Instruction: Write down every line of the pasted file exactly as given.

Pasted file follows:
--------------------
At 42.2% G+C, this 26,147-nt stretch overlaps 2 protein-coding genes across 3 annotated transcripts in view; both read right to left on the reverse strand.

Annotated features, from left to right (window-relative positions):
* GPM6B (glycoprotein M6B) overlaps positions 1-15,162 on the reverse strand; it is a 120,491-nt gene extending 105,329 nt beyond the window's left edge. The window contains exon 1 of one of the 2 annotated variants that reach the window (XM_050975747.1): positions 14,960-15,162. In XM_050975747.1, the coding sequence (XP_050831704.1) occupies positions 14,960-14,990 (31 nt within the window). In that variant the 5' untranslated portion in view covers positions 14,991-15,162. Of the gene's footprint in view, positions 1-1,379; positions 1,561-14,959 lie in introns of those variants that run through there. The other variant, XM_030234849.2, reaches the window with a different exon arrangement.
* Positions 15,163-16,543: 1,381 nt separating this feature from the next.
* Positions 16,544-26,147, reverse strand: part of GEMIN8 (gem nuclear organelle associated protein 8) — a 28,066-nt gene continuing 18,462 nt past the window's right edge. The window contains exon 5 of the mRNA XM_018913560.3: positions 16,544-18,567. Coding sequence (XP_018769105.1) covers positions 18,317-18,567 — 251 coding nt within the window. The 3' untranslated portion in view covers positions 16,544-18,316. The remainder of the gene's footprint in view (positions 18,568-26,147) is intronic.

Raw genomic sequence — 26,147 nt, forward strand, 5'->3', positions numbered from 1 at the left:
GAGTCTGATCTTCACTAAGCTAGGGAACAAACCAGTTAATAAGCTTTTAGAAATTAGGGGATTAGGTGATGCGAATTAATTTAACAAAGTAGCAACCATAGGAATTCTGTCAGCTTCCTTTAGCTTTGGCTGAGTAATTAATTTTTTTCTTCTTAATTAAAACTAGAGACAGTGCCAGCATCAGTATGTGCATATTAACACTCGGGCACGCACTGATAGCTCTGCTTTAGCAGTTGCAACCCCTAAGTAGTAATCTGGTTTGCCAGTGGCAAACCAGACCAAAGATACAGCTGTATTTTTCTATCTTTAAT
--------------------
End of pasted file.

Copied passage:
At 42.2% G+C, this 26,147-nt stretch overlaps 2 protein-coding genes across 3 annotated transcripts in view; both read right to left on the reverse strand.

Annotated features, from left to right (window-relative positions):
* GPM6B (glycoprotein M6B) overlaps positions 1-15,162 on the reverse strand; it is a 120,491-nt gene extending 105,329 nt beyond the window's left edge. The window contains exon 1 of one of the 2 annotated variants that reach the window (XM_050975747.1): positions 14,960-15,162. In XM_050975747.1, the coding sequence (XP_050831704.1) occupies positions 14,960-14,990 (31 nt within the window). In that variant the 5' untranslated portion in view covers positions 14,991-15,162. Of the gene's footprint in view, positions 1-1,379; positions 1,561-14,959 lie in introns of those variants that run through there. The other variant, XM_030234849.2, reaches the window with a different exon arrangement.
* Positions 15,163-16,543: 1,381 nt separating this feature from the next.
* Positions 16,544-26,147, reverse strand: part of GEMIN8 (gem nuclear organelle associated protein 8) — a 28,066-nt gene continuing 18,462 nt past the window's right edge. The window contains exon 5 of the mRNA XM_018913560.3: positions 16,544-18,567. Coding sequence (XP_018769105.1) covers positions 18,317-18,567 — 251 coding nt within the window. The 3' untranslated portion in view covers positions 16,544-18,316. The remainder of the gene's footprint in view (positions 18,568-26,147) is intronic.

Raw genomic sequence — 26,147 nt, forward strand, 5'->3', positions numbered from 1 at the left:
GAGTCTGATCTTCACTAAGCTAGGGAACAAACCAGTTAATAAGCTTTTAGAAATTAGGGGATTAGGTGATGCGAATTAATTTAACAAAGTAGCAACCATAGGAATTCTGTCAGCTTCCTTTAGCTTTGGCTGAGTAATTAATTTTTTTCTTCTTAATTAAAACTAGAGACAGTGCCAGCATCAGTATGTGCATATTAACACTCGGGCACGCACTGATAGCTCTGCTTTAGCAGTTGCAACCCCTAAGTAGTAATCTGGTTTGCCAGTGGCAAACCAGACCAAAGATACAGCTGTATTTTTCTATCTTTAAT